The answer is, the Republican establishment needs to understand that the “party line” no longer exists as they know it. If they really want to survive as a viable party, then they need to reclaim their party – and realize they cannot reclaim the Tea Party caucus. The two groups, currently defined as factions within the media, are in fact two separate parties, pursuing disparate goals.
Legislatively, the “loony birds” (as described establishment figure John McCain) are successful strictly because they can sow havoc within the Republican caucus. While they may not have the power to pursue their own legislative agenda, they do have enough clout to prevent bills they dislike from becoming law. It is the root of the “do-nothing” Congress.
Of course, expelling the Tea Party members from the Republican caucus would present two problems for the establishment part of the party. First, in a practical sense, it would mean losing their majority status in the House and being further diminished in the Senate. Second, while the establishment still represents the majority of the Republican brand, there is little doubt that the real energy in the party is coming from the Tea Party faction – and real fear among Republican leaders that crossing swords with Tea Party candidates would lead to decimating losses for establishment types.
For the Tea Party itself, such an expulsion would have immediate consequences, in that there isn’t a national Tea Party infrastructure. This would mean to survive, it would need to build one immediately. Fundraising (always critical in political campaigns), identifying candidates, getting on state ballots – all of these operations would need to get up-and-running within months, if not weeks. Undoubtedly, groups like FreedomWorks and Heritage would be willing to jump in on their behalf. And a skeletal effort could be gleaned from former Rep. Ron Paul’s presidential campaign organizations. It’s even likely the libertarian Koch brothers, much reviled by the political left, would be willing to switch allegiances.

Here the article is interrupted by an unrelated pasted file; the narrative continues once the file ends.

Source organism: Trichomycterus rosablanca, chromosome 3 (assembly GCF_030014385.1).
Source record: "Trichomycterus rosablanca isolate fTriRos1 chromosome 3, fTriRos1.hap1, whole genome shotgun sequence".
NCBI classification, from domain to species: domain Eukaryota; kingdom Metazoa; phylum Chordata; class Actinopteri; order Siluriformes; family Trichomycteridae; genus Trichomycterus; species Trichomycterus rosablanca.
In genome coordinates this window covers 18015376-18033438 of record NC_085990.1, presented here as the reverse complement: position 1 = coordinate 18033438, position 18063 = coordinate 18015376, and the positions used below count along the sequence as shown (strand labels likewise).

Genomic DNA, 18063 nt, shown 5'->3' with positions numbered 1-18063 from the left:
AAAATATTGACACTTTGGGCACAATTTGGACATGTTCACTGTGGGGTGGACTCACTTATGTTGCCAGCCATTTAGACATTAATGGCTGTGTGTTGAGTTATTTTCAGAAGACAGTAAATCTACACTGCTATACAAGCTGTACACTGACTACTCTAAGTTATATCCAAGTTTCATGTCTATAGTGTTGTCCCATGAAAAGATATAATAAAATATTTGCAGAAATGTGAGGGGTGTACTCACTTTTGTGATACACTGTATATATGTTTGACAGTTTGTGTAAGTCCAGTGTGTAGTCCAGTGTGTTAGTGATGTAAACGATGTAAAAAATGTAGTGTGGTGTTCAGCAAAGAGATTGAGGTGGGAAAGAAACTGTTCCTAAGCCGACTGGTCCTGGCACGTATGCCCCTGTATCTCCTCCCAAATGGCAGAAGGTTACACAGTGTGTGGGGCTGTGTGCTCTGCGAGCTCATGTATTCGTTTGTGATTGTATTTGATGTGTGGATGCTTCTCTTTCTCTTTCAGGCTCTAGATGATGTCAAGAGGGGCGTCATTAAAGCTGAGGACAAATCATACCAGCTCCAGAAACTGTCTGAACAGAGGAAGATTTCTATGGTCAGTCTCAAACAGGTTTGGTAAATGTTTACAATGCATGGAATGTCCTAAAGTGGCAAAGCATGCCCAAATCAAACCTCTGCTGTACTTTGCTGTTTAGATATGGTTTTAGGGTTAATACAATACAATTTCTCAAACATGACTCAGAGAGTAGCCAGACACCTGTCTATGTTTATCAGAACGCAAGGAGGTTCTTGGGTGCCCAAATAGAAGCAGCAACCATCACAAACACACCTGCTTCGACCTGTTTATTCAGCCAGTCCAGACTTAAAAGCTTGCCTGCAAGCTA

In the short-term, however, the Republican party is facing a question over how to proceed. It seems likely that the compromises hammered out in the Senate stand virtually no chance of passing the House without significant buy-in from Democrats. On budget matters, the Republican Establishment is still more closely aligned with their Tea Party members than with liberal Democrats – meaning repeats of the Farm Bill fiasco are more likely unless the leadership crafts legislation that reduces overall spending. Think about it: the sequester, reviled publicly by liberals and privately by establishment conservatives, was never supposed to happen. The political calculus was nobody would want to see across the board spending cuts. But none of the main players counted on a strong Tea Party bloc that wanted exactly that outcome. And sequester-type bills are the only thing Tea Party members will approve on appropriations.
So, what happens now? Expelling the Tea Party from the Republican caucus would smooth the passage of legislation that bloc finds offensive. But it would cost the establishment Republicans their power and potentially their seats in 2014 or 2016, an unfathomable idea to the Washington mindset. Moving further to the right on budgetary matters would allow them to preserve their majority, but would likely lead to a legislative stalemate with the Senate. That’s also considered a political loser for the establishment. My bet is on the latter, though, if for no other reason that it leaves battle lines as drawn between Republicans and Democrats. It is a version of kabuki theater with which both parties are familiar.
But looming in the background will be the Tea Party. At the moment, it is much more prominent on the national stage than in local and state government. But if more Tea Party type candidates find themselves in elective office on those levels and the establishment Republicans are perceived to only pay lip-service to Tea Party ideals, then watch out. There may be a sudden explosion of legislators and governors, mayors and council members, displaying a T after their name to show party affiliation.